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Archiver > GENEALOGY-DNA > 2010-02 > 1267028398


From: Al Aburto <>
Subject: Re: [DNA] Multiple Mutations of SNPs
Date: Wed, 24 Feb 2010 08:19:58 -0800
References: <002401cab633$db271780$5e82af48@Ken1>
In-Reply-To: <002401cab633$db271780$5e82af48@Ken1>


What this means is that SNP testing becomes more and more important over
(with the passage of) time as the vast landscape of SNPs are uncovered
at an ever increasing pace.

In the past SNP discovery was limited to research institutions, but now
it is FTDNA, and us, leading the way ...

> On 2/25/2010 8:01 AM, Ken Nordtvedt wrote:
> Let's face it; ultimately most of us males will eventually have a separate technical haplogroup from every other male --- our fathers being most likely our group co-members if any. The present collection of haplogroups are a drop in the bucket and a transient club which only grows in membership with time and discovery. So saying that snps mutating independently in "different" haplogroups is not a firm definition of "parallel mutation" --- the "different" is not really relevant. Snps which simply indicate one of the simpler kinds of inheritable molecular changes in the chromosome can happen again, if they happen once. It is just a matter of how long one waits on average for that to happen. Or translated into what we do --- looking at data --- it is just a matter of how many father/son transitions we examine directly or indirectly.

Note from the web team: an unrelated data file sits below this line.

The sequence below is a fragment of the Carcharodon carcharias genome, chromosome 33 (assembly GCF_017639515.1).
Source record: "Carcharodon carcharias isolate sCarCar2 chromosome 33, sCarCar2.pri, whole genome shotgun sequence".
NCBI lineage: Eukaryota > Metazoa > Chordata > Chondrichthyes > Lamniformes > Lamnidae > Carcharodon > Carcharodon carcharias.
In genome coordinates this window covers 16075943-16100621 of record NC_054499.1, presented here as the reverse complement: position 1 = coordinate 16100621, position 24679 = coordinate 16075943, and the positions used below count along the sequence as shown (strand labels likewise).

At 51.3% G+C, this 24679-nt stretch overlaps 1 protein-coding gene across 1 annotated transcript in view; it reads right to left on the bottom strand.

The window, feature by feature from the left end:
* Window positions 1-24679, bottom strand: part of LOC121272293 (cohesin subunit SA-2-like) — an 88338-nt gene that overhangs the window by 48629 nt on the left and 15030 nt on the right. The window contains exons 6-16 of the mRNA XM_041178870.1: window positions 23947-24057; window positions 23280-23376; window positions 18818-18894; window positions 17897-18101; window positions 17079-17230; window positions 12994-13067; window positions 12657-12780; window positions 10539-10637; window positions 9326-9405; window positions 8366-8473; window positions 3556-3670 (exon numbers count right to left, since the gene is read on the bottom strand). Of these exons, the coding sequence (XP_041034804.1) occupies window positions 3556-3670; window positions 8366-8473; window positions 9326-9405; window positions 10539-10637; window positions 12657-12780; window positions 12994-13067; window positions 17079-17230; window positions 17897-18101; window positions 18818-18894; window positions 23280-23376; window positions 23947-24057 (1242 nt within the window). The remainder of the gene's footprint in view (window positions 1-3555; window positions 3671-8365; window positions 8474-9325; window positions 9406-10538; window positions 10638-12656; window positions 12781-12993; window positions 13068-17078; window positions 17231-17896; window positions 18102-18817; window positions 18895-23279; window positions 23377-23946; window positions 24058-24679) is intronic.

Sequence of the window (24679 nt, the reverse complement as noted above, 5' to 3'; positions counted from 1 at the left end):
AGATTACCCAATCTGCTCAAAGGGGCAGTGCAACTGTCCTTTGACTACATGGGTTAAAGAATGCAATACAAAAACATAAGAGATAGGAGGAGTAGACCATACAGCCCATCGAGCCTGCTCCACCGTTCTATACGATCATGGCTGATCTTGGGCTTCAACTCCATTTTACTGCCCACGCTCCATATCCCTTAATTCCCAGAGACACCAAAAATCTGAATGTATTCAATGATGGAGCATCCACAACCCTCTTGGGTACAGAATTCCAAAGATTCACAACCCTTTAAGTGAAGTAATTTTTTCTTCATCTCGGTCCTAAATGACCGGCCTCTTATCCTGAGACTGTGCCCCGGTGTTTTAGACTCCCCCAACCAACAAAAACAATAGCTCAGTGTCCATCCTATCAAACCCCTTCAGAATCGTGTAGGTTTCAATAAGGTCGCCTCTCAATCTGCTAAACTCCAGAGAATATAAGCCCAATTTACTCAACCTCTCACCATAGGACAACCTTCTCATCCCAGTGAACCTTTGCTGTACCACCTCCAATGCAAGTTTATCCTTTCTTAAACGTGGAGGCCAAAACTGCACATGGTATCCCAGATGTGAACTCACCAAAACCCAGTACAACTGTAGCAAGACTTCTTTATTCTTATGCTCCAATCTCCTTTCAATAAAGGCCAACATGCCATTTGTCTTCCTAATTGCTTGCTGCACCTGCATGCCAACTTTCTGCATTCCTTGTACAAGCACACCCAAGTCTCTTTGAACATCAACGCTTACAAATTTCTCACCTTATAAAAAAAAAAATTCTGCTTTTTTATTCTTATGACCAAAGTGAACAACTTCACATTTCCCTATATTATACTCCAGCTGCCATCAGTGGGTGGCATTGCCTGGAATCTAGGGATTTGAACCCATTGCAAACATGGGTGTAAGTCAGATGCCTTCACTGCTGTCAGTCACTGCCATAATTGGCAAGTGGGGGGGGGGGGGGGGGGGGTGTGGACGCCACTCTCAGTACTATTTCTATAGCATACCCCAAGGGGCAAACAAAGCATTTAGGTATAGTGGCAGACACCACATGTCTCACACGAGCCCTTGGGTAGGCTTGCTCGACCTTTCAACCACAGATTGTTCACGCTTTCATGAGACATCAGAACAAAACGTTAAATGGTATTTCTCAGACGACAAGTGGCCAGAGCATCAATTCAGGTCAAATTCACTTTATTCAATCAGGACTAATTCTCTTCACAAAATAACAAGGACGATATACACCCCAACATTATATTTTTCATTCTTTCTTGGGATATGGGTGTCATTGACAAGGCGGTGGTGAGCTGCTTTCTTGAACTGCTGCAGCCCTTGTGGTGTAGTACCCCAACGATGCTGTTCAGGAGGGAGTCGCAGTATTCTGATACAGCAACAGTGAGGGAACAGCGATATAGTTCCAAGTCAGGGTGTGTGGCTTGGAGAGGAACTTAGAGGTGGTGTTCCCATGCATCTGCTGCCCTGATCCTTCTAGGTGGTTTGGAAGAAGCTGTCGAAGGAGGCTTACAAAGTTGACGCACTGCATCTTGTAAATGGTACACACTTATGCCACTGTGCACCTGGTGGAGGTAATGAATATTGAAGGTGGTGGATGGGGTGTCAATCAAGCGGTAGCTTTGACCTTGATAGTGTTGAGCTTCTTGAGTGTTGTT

>
> Just about every snp has happened multiple (many) times in the full y tree --- we just have not found them yet. So now we are starting to find them more often --- big deal!
> Nothing radical changes when we find multiple occurrences of snps. We just examine the full context of haplotype STRs and other snps it carries.
>
> The independent mutations of an snp at different locations in the y tree could be in the same present haplogroup or in haplogroups today different but maybe part of the same 5 years ago. Get used to multiple (parallel) mutations of snps. We'll see more and more as we fill out the y tree into the increasingly bushy era of the y tree which approachs the present.
>


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